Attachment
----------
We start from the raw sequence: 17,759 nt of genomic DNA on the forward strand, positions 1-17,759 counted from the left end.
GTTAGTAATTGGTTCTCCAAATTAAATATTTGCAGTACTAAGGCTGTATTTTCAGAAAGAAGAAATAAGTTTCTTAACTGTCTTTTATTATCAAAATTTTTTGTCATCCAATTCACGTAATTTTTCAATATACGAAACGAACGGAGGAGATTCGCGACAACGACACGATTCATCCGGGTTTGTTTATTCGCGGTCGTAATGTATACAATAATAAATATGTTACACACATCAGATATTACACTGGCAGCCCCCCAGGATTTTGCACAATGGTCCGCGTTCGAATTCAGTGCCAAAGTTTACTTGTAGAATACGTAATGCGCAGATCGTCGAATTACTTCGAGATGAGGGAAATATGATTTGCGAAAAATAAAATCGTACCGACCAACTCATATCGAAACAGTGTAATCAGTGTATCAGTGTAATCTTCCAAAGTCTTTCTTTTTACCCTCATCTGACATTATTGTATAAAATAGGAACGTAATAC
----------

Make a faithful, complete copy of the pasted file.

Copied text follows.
We start from the raw sequence: 17,759 nt of genomic DNA on the forward strand, positions 1-17,759 counted from the left end.
GTTAGTAATTGGTTCTCCAAATTAAATATTTGCAGTACTAAGGCTGTATTTTCAGAAAGAAGAAATAAGTTTCTTAACTGTCTTTTATTATCAAAATTTTTTGTCATCCAATTCACGTAATTTTTCAATATACGAAACGAACGGAGGAGATTCGCGACAACGACACGATTCATCCGGGTTTGTTTATTCGCGGTCGTAATGTATACAATAATAAATATGTTACACACATCAGATATTACACTGGCAGCCCCCCAGGATTTTGCACAATGGTCCGCGTTCGAATTCAGTGCCAAAGTTTACTTGTAGAATACGTAATGCGCAGATCGTCGAATTACTTCGAGATGAGGGAAATATGATTTGCGAAAAATAAAATCGTACCGACCAACTCATATCGAAACAGTGTAATCAGTGTATCAGTGTAATCTTCCAAAGTCTTTCTTTTTACCCTCATCTGACATTATTGTATAAAATAGGAACGTAATAC